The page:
"You open the newspaper to an article on some subject you know well. You read the article and see the journalist has absolutely no understanding of either the facts or the issues. Often, the article is so wrong it actually presents the story backward—reversing cause and effect. . . In any case, you read with exasperation or amusement the multiple errors in a story, and then turn the page to national or international affairs, and read as if the rest of the newspaper was somehow more accurate about Palestine than the baloney you just read. You turn the page, and forget what you know."
"You see a subordinate making a mistake."
"Your cab driver took a wrong turn."
I suspect that some form of the amnesia effect is necessary for us to function in a complex society.
Just because one journalist sucks doesn't mean the next one does, and slagging on the next guy only because the former one did a poor job amounts to a combination of genetic and adhom fallacies. Editors were never intended to be subject matter experts on everything their writers write about - stick to scientific journals if that's the level of assurance you want. (And depending on how you feel about the reproduction crisis, even that might be questionable.)
> Several scientists whose research had been referenced in the novel stated that Crichton had distorted it in the novel.
What do you think Crichton's genuine intent was in including misleading footnotes referencing real scientific studies in a book about a real scientific phenomenon he's on record as denying the severity of?
If your point is that Crichton is a jerk or a climate change denier, I don't disagree. It jibes with what I've heard. Much beyond that, I'm not sure it's possible for us to interpret his motivations accurately.
Is there a better name for this though? from behavioral sciences or psychology?
"Everything you read in the newspapers is absolutely true--except for the rare story of which you happen to have firsthand knowledge."
Skoglund et al. (2016) paper "Genomic insights into the peopling of the Southwest Pacific.", doi: 10.1038/nature19844, https://www.ncbi.nlm.nih.gov/pubmed/27698418
"Is Ancient DNA Research Revealing New Truths — or Falling Into Old Traps?", https://www.nytimes.com/2019/01/17/magazine/ancient-dna-pale...
Never printed by the nytimes, but it would have been nice if he had linked to a personal copy.
Ha! You're of course right. A lecture finished right as I was typing so I didn't quite finish. I lead with the comments on his personality because I had intended to close with a comment about how I've never seen him take up such a fierce posture before, and I wanted to make a comment that this was definitely not his usual tone.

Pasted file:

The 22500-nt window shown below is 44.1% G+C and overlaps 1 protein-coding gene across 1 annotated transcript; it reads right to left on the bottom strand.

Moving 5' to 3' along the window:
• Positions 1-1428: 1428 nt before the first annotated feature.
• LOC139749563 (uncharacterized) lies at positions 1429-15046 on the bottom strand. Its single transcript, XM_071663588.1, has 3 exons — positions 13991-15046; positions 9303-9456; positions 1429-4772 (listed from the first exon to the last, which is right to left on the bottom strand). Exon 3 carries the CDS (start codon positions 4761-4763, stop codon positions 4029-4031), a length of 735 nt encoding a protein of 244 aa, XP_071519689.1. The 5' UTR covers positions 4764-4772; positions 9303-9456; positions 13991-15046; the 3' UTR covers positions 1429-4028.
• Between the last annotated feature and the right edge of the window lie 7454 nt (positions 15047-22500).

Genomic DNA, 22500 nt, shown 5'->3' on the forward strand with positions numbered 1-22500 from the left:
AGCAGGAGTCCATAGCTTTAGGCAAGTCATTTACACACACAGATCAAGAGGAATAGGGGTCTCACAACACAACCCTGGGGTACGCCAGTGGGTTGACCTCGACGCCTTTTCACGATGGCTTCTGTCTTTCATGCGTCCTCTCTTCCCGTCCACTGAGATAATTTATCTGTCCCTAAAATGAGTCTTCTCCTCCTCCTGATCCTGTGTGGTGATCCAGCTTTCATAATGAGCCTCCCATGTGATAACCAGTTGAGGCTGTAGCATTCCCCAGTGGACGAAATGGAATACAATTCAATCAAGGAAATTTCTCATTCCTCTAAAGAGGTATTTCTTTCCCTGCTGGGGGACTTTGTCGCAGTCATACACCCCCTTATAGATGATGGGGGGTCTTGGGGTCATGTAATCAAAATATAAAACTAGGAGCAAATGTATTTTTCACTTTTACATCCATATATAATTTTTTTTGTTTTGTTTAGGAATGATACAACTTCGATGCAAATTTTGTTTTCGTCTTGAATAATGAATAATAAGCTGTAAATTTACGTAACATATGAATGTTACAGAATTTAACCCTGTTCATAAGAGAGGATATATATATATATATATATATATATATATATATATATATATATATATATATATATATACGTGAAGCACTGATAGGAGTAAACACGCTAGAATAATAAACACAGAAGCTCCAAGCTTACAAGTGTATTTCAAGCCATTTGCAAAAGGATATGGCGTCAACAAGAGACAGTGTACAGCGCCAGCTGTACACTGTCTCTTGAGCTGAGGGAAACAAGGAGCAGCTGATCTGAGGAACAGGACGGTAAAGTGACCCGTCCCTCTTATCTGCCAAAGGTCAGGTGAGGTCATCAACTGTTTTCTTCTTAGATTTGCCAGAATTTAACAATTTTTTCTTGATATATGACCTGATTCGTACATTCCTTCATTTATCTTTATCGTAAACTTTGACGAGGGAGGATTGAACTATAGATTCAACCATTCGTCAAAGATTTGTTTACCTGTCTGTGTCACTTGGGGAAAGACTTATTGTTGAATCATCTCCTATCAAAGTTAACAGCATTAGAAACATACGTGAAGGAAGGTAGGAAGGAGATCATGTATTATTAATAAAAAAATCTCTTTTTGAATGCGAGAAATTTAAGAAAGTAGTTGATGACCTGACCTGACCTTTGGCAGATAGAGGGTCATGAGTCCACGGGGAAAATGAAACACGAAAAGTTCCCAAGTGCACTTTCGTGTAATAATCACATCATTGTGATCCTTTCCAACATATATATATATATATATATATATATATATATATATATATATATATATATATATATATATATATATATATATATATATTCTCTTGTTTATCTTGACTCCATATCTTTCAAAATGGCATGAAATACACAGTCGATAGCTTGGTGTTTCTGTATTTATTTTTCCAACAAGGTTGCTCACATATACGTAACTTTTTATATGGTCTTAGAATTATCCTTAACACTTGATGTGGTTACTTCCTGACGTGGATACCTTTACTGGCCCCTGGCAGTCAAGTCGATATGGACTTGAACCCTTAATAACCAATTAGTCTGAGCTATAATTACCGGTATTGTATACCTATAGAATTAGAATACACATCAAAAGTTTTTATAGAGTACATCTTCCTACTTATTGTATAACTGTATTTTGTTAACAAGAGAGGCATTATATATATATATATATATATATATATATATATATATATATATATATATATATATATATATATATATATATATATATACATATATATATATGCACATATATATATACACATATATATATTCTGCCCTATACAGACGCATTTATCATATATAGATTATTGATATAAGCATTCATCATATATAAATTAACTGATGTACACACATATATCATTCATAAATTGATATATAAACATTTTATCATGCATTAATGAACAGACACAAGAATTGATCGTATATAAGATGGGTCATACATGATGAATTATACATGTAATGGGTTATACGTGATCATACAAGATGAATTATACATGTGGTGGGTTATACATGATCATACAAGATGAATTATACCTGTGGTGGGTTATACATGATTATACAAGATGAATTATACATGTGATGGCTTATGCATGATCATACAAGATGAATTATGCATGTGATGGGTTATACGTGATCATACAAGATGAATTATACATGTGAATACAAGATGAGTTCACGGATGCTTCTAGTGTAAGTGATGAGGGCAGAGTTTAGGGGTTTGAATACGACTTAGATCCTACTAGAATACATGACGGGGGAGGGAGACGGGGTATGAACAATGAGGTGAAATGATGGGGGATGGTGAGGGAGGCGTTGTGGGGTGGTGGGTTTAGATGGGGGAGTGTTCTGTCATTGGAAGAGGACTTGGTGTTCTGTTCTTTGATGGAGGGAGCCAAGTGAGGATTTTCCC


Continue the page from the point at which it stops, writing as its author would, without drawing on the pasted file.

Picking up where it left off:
As opposed to the journalists who wrote the initial article, who are not masters of their own profession and do not have incentives besides impartially reporting the truth?
Is anyone under the impression that when someone believes they have been falsely represented by a major news outlet and issue a rebuttal that they are trying to maximize impact and make it look like -- i.e., show -- that the outlet was unfair to them?
That’s a very big assumption and a rather naïve view of modern journalism. Impartially reporting the truth is what we like to think journalists do, but it isn’t safe to suggest that’s what they actually do.
I think a sarcasm is not the right word to describe this. What is it called? Not quite irony either...
If an article is found to be at fault, the publishing outlet will be required to publish a retraction/correction/apology, depending on the offence. During the review, the outlet can make their case against the complaint.
Does the US not have something similar? Because these complaints sound like the perfect fit for something like this.
The First Amendment guarantees freedom of speech and the press, including the freedom to make mistakes and even outright lie. There is no godlike authority that can tell truth from fiction without fail, and having government censors telling people what they can say (especially w.r.t. political speech) would invert the relationship between the people and their government, making government the master instead of the servant.
Instead, we rely on an educated readership to identify bias and mistakes and call them out, as has been done here. People get the journalism they deserve. To the extent we're failing to teach our children critical thinking skills, we're putting our democracy at risk.
The NY Times and other resources currently considered "credible" have earned that credibility from the people not through government permission but by generally providing a useful service to its consumers, despite all the mistakes they make and biases they present.
The NY Times in particular has unfortunately been burning through that hard-earned credibility capital at an alarming rate, even long before the current last few years, with the result that there are large portions of the country that no longer trust it like they did, with good reason. More recently they have taken the bait proffered by Trump and his ilk and lowered themselves to his level, spinning most articles I've seen with more political or oppositional bias than in the past.